In North Carolina, former Vice President Joe Biden holds a slim two-point lead over President Trump with three weeks left before election day. PoliticalIQ’s latest poll shows 47% of Likely North Carolina voters voting for Biden, while 45% support Trump. The survey, conducted by Scott Rasmussen, shows that 4% support other candidates and 5% say they are not sure.
With early voting in North Carolina about to begin, turnout will be vital in deciding who walks away with the state’s 15 Electoral Votes. As such, PoliticalIQ polls are released with three separate turnout models – Baseline, Strong Republican Turnout, and Strong Democratic Turnout. This approach incorporates how modest differences in turnout can significantly impact election results.
In the case of North Carolina, a Strong Republican Turnout would result in President Trump winning the Tar Heel State by three points, 47% to 44%. A Strong Democratic Turnout paves the way for Biden to win comfortably, 49%- 43%.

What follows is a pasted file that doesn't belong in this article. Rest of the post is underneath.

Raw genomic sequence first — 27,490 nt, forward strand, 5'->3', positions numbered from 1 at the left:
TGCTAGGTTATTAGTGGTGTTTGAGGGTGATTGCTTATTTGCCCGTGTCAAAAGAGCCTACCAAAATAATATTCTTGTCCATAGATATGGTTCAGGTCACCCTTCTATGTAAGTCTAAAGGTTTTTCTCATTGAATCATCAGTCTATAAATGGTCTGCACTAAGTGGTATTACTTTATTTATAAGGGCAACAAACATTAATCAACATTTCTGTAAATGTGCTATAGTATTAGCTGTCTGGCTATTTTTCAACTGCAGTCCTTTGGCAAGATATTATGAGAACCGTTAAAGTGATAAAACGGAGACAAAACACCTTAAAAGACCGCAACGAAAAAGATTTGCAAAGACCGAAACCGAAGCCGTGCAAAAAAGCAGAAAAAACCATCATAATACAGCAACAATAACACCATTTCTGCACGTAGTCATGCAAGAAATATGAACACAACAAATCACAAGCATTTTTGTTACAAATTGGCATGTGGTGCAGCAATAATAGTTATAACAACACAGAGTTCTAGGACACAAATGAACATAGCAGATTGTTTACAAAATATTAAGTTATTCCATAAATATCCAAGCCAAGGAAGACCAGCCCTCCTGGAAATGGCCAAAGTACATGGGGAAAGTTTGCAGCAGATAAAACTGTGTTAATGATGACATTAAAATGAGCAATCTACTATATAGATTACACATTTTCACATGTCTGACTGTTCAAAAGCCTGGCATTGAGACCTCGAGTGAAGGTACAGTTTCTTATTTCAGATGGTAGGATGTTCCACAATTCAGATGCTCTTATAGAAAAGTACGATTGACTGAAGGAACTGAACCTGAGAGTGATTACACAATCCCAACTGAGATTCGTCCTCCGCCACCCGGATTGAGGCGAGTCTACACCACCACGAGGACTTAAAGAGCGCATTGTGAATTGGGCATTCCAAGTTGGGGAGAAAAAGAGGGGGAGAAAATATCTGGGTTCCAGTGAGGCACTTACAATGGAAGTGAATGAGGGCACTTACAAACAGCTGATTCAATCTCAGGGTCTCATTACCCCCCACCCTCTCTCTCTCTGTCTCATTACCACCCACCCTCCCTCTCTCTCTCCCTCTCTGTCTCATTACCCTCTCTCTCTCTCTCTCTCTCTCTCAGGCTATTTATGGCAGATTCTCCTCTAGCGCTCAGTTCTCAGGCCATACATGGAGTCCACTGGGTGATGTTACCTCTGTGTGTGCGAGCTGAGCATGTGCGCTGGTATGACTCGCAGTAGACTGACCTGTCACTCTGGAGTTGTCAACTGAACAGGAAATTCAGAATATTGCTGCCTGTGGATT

PoliticalIQ will be releasing new Battleground State Polls every weekday between now and Election Day. In 2016, President Trump beat Hillary Clinton by 3% in North Carolina, and this year the state appears to be even more hotly contested.
The survey of 800 Likely North Carolina Voters was conducted by Scott Rasmussen from October 7-11, 2020. Field work for the survey was conducted by RMG Research, Inc. Respondents were randomly selected from a list of Registered Voters and contacted via text or through a process of Random Digital Engagement. The Likely Voter sample was derived from a larger sample of Registered Voters using screening questions and other factors. Certain quotas were applied to the larger sample and lightly weighted by geography, gender, age, race, education, and political party to reasonably reflect the state’s population of Registered Voters. Other variables were reviewed to ensure that the final sample is representative of that population.
Thirty-two percent (32%) of the Likely Voters either identify as Republican or Lean Republican. Thirty-six percent (36%) either identify as a Democrat or Lean Democrat. Thirty-two percent (32%) do not identify with either major party.